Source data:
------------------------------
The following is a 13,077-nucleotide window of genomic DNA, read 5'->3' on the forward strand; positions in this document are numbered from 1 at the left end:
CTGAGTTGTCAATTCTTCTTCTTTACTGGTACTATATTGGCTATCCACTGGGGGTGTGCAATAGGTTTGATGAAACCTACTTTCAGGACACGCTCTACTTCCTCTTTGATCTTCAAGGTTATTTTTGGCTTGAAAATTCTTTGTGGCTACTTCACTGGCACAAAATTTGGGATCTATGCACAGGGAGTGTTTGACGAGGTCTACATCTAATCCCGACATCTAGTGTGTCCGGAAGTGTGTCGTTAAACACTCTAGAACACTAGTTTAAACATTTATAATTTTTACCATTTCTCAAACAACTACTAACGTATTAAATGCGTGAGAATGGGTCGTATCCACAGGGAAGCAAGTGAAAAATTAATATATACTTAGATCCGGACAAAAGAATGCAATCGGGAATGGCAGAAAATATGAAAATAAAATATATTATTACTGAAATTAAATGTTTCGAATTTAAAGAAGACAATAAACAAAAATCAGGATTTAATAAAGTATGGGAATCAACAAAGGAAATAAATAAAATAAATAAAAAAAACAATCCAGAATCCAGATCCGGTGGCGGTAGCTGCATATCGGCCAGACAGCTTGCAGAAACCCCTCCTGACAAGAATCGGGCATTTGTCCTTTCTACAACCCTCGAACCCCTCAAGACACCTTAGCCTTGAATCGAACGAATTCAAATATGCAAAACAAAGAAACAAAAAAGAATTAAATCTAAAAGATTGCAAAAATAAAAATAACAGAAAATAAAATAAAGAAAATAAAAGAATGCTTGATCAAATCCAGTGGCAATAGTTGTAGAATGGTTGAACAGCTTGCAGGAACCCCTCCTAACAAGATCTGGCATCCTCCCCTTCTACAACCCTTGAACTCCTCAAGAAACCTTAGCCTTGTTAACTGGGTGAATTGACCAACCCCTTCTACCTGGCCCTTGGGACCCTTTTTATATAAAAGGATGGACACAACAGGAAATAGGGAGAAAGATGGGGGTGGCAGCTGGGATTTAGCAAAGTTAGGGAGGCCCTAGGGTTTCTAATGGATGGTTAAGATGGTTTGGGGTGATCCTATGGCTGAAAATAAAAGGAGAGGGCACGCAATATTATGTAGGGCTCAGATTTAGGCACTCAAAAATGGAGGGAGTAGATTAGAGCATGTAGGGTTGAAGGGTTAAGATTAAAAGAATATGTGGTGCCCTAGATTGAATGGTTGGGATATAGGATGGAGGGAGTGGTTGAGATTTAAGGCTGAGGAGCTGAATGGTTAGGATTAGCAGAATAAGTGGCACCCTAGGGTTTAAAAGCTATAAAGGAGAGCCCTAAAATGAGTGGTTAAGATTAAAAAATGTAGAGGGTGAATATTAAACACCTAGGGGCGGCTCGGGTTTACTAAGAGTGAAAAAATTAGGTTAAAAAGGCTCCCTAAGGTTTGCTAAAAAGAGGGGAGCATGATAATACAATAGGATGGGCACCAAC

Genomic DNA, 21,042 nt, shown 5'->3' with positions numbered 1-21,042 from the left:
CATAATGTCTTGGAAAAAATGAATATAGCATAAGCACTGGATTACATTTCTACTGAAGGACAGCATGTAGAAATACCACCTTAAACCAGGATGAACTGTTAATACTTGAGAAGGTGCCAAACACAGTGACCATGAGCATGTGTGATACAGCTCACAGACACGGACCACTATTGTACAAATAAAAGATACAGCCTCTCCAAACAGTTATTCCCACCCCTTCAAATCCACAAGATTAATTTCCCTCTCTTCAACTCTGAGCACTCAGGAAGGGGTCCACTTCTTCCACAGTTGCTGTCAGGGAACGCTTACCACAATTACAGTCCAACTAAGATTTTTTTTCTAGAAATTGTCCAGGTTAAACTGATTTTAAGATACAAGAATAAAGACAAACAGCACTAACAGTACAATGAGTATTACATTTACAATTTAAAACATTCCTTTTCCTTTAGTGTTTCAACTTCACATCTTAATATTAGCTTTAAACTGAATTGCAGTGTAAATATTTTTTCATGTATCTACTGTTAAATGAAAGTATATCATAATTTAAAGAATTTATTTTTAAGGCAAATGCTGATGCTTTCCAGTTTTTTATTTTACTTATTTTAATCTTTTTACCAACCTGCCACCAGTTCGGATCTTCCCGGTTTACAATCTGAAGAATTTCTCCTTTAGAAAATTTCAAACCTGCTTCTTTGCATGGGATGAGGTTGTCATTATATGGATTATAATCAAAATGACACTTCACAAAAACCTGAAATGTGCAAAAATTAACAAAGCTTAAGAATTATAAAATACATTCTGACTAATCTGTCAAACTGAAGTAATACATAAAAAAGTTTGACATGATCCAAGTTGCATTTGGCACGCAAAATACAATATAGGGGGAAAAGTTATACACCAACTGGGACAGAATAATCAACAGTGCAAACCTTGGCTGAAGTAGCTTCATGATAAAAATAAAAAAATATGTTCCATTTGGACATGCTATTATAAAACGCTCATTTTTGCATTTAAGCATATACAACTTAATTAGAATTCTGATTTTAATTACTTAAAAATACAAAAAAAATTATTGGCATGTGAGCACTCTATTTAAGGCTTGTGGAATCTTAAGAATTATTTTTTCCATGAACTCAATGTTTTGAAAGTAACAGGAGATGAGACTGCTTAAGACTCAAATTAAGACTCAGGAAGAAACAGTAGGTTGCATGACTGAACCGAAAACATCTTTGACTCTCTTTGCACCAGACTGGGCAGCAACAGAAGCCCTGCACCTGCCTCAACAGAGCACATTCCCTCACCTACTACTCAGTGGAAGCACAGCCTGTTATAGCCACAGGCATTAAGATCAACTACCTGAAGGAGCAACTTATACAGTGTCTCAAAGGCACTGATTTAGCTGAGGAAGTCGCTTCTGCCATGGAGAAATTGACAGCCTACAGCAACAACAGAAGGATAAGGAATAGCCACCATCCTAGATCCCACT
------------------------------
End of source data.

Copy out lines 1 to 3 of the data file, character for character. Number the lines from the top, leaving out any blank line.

The following is a 13,077-nucleotide window of genomic DNA, read 5'->3' on the forward strand; positions in this document are numbered from 1 at the left end:
CTGAGTTGTCAATTCTTCTTCTTTACTGGTACTATATTGGCTATCCACTGGGGGTGTGCAATAGGTTTGATGAAACCTACTTTCAGGACACGCTCTACTTCCTCTTTGATCTTCAAGGTTATTTTTGGCTTGAAAATTCTTTGTGGCTACTTCACTGGCACAAAATTTGGGATCTATGCACAGGGAGTGTTTGACGAGGTCTACATCTAATCCCGACATCTAGTGTGTCCGGAAGTGTGTCGTTAAACACTCTAGAACACTAGTTTAAACATTTATAATTTTTACCATTTCTCAAACAACTACTAACGTATTAAATGCGTGAGAATGGGTCGTATCCACAGGGAAGCAAGTGAAAAATTAATATATACTTAGATCCGGACAAAAGAATGCAATCGGGAATGGCAGAAAATATGAAAATAAAATATATTATTACTGAAATTAAATGTTTCGAATTTAAAGAAGACAATAAACAAAAATCAGGATTTAATAAAGTATGGGAATCAACAAAGGAAATAAATAAAATAAATAAAAAAAACAATCCAGAATCCAGATCCGGTGGCGGTAGCTGCATATCGGCCAGACAGCTTGCAGAAACCCCTCCTGACAAGAATCGGGCATTTGTCCTTTCTACAACCCTCGAACCCCTCAAGACACCTTAGCCTTGAATCGAACGAATTCAAATATGCAAAACAAAGAAACAAAAAAGAATTAAATCTAAAAGATTGCAAAAATAAAAATAACAGAAAATAAAATAAAGAAAATAAAAGAATGCTTGATCAAATCCAGTGGCAATAGTTGTAGAATGGTTGAACAGCTTGCAGGAACCCCTCCTAACAAGATCTGGCATCCTCCCCTTCTACAACCCTTGAACTCCTCAAGAAACCTTAGCCTTGTTAACTGGGTGAATTGACCAACCCCTTCTACCTGGCCCTTGGGACCCTTTTTATATAAAAGGATGGACACAACAGGAAATAGGGAGAAAGATGGGGGTGGCAGCTGGGATTTAGCAAAGTTAGGGAGGCCCTAGGGTTTCTAATGGATGGTTAAGATGGTTTGGGGTGATCCTATGGCTGAAAATAAAAGGAGAGGGCACGCAATATTATGTAGGGCTCAGATTTAGGCACTCAAAAATGGAGGGAGTAGATTAGAGCATGTAGGGTTGAAGGGTTAAGATTAAAAGAATATGTGGTGCCCTAGATTGAATGGTTGGGATATAGGATGGAGGGAGTGGTTGAGATTTAAGGCTGAGGAGCTGAATGGTTAGGATTAGCAGAATAAGTGGCACCCTAGGGTTTAAAAGCTATAAAGGAGAGCCCTAAAATGAGTGGTTAAGATTAAAAAATGTAGAGGGTGAATATTAAACACCTAGGGGCGGCTCGGGTTTACTAAGAGTGAAAAAATTAGGTTAAAAAGGCTCCCTAAGGTTTGCTAAAAAGAGGGGAGCATGATAATACAATAGGATGGGCACCAAC

Genomic DNA, 21,042 nt, shown 5'->3' with positions numbered 1-21,042 from the left: